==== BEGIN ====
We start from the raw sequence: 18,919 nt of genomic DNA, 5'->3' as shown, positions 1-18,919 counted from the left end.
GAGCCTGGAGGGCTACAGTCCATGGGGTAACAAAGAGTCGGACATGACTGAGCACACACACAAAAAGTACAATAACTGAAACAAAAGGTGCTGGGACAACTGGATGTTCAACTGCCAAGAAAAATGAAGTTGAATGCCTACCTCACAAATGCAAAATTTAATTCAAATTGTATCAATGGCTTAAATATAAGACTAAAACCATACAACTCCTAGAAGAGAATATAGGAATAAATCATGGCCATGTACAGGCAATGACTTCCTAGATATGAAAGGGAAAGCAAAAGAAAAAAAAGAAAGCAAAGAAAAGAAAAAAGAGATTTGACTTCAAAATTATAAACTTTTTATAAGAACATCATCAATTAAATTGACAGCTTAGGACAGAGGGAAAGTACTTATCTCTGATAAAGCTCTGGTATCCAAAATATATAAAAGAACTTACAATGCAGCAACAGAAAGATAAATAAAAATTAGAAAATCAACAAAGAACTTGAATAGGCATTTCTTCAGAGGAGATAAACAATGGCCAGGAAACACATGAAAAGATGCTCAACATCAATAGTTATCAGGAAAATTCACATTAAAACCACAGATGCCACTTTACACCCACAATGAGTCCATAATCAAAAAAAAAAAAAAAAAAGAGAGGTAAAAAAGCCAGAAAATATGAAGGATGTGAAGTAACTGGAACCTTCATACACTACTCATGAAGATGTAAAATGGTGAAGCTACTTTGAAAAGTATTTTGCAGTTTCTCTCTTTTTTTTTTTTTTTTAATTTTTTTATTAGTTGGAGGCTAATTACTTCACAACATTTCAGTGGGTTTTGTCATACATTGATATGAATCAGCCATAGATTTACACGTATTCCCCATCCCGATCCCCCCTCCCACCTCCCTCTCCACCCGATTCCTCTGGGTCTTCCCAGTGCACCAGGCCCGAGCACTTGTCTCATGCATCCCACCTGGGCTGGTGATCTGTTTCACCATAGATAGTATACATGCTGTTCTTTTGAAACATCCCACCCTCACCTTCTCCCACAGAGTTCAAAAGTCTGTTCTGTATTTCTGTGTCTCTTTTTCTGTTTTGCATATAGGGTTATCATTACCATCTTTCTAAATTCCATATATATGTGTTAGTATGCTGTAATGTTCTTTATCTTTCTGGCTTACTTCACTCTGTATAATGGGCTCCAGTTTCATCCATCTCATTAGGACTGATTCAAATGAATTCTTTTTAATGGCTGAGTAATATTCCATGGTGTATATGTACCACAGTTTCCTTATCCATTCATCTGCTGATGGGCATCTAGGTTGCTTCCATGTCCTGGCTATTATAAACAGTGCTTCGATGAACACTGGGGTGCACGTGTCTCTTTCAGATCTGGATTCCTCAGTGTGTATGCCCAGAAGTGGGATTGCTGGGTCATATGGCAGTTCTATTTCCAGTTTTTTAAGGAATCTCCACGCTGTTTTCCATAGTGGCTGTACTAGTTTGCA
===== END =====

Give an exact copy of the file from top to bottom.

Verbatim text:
We start from the raw sequence: 18,919 nt of genomic DNA, 5'->3' as shown, positions 1-18,919 counted from the left end.
GAGCCTGGAGGGCTACAGTCCATGGGGTAACAAAGAGTCGGACATGACTGAGCACACACACAAAAAGTACAATAACTGAAACAAAAGGTGCTGGGACAACTGGATGTTCAACTGCCAAGAAAAATGAAGTTGAATGCCTACCTCACAAATGCAAAATTTAATTCAAATTGTATCAATGGCTTAAATATAAGACTAAAACCATACAACTCCTAGAAGAGAATATAGGAATAAATCATGGCCATGTACAGGCAATGACTTCCTAGATATGAAAGGGAAAGCAAAAGAAAAAAAAGAAAGCAAAGAAAAGAAAAAAGAGATTTGACTTCAAAATTATAAACTTTTTATAAGAACATCATCAATTAAATTGACAGCTTAGGACAGAGGGAAAGTACTTATCTCTGATAAAGCTCTGGTATCCAAAATATATAAAAGAACTTACAATGCAGCAACAGAAAGATAAATAAAAATTAGAAAATCAACAAAGAACTTGAATAGGCATTTCTTCAGAGGAGATAAACAATGGCCAGGAAACACATGAAAAGATGCTCAACATCAATAGTTATCAGGAAAATTCACATTAAAACCACAGATGCCACTTTACACCCACAATGAGTCCATAATCAAAAAAAAAAAAAAAAAAGAGAGGTAAAAAAGCCAGAAAATATGAAGGATGTGAAGTAACTGGAACCTTCATACACTACTCATGAAGATGTAAAATGGTGAAGCTACTTTGAAAAGTATTTTGCAGTTTCTCTCTTTTTTTTTTTTTTTTAATTTTTTTATTAGTTGGAGGCTAATTACTTCACAACATTTCAGTGGGTTTTGTCATACATTGATATGAATCAGCCATAGATTTACACGTATTCCCCATCCCGATCCCCCCTCCCACCTCCCTCTCCACCCGATTCCTCTGGGTCTTCCCAGTGCACCAGGCCCGAGCACTTGTCTCATGCATCCCACCTGGGCTGGTGATCTGTTTCACCATAGATAGTATACATGCTGTTCTTTTGAAACATCCCACCCTCACCTTCTCCCACAGAGTTCAAAAGTCTGTTCTGTATTTCTGTGTCTCTTTTTCTGTTTTGCATATAGGGTTATCATTACCATCTTTCTAAATTCCATATATATGTGTTAGTATGCTGTAATGTTCTTTATCTTTCTGGCTTACTTCACTCTGTATAATGGGCTCCAGTTTCATCCATCTCATTAGGACTGATTCAAATGAATTCTTTTTAATGGCTGAGTAATATTCCATGGTGTATATGTACCACAGTTTCCTTATCCATTCATCTGCTGATGGGCATCTAGGTTGCTTCCATGTCCTGGCTATTATAAACAGTGCTTCGATGAACACTGGGGTGCACGTGTCTCTTTCAGATCTGGATTCCTCAGTGTGTATGCCCAGAAGTGGGATTGCTGGGTCATATGGCAGTTCTATTTCCAGTTTTTTAAGGAATCTCCACGCTGTTTTCCATAGTGGCTGTACTAGTTTGCA